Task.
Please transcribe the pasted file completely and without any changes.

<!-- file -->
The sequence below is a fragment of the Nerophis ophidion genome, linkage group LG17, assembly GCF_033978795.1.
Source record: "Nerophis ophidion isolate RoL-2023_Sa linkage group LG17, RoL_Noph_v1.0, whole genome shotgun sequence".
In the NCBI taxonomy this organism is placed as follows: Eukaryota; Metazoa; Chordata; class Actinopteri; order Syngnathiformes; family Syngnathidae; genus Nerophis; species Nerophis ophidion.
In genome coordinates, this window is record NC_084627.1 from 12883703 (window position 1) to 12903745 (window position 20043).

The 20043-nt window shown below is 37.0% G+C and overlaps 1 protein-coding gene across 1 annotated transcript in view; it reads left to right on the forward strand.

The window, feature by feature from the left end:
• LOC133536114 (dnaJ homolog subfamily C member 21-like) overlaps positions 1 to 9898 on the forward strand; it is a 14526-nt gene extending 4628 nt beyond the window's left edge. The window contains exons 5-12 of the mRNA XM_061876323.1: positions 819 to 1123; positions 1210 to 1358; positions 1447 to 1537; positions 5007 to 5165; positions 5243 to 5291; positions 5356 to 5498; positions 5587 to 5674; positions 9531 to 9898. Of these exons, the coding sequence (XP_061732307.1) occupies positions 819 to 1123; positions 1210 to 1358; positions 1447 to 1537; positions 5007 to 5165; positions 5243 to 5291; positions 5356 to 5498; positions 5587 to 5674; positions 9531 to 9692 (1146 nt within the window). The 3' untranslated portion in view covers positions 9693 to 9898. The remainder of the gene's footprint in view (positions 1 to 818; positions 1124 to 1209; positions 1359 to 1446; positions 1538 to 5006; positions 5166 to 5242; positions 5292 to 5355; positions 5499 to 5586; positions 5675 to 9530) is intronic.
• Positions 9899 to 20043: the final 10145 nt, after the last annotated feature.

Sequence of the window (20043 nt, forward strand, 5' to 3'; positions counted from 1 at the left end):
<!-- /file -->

The sequence below is a fragment of the Nerophis ophidion genome, linkage group LG17, assembly GCF_033978795.1.
Source record: "Nerophis ophidion isolate RoL-2023_Sa linkage group LG17, RoL_Noph_v1.0, whole genome shotgun sequence".
In the NCBI taxonomy this organism is placed as follows: Eukaryota; Metazoa; Chordata; class Actinopteri; order Syngnathiformes; family Syngnathidae; genus Nerophis; species Nerophis ophidion.
In genome coordinates, this window is record NC_084627.1 from 12883703 (window position 1) to 12903745 (window position 20043).

The 20043-nt window shown below is 37.0% G+C and overlaps 1 protein-coding gene across 1 annotated transcript in view; it reads left to right on the forward strand.

The window, feature by feature from the left end:
• LOC133536114 (dnaJ homolog subfamily C member 21-like) overlaps positions 1 to 9898 on the forward strand; it is a 14526-nt gene extending 4628 nt beyond the window's left edge. The window contains exons 5-12 of the mRNA XM_061876323.1: positions 819 to 1123; positions 1210 to 1358; positions 1447 to 1537; positions 5007 to 5165; positions 5243 to 5291; positions 5356 to 5498; positions 5587 to 5674; positions 9531 to 9898. Of these exons, the coding sequence (XP_061732307.1) occupies positions 819 to 1123; positions 1210 to 1358; positions 1447 to 1537; positions 5007 to 5165; positions 5243 to 5291; positions 5356 to 5498; positions 5587 to 5674; positions 9531 to 9692 (1146 nt within the window). The 3' untranslated portion in view covers positions 9693 to 9898. The remainder of the gene's footprint in view (positions 1 to 818; positions 1124 to 1209; positions 1359 to 1446; positions 1538 to 5006; positions 5166 to 5242; positions 5292 to 5355; positions 5499 to 5586; positions 5675 to 9530) is intronic.
• Positions 9899 to 20043: the final 10145 nt, after the last annotated feature.

Sequence of the window (20043 nt, forward strand, 5' to 3'; positions counted from 1 at the left end):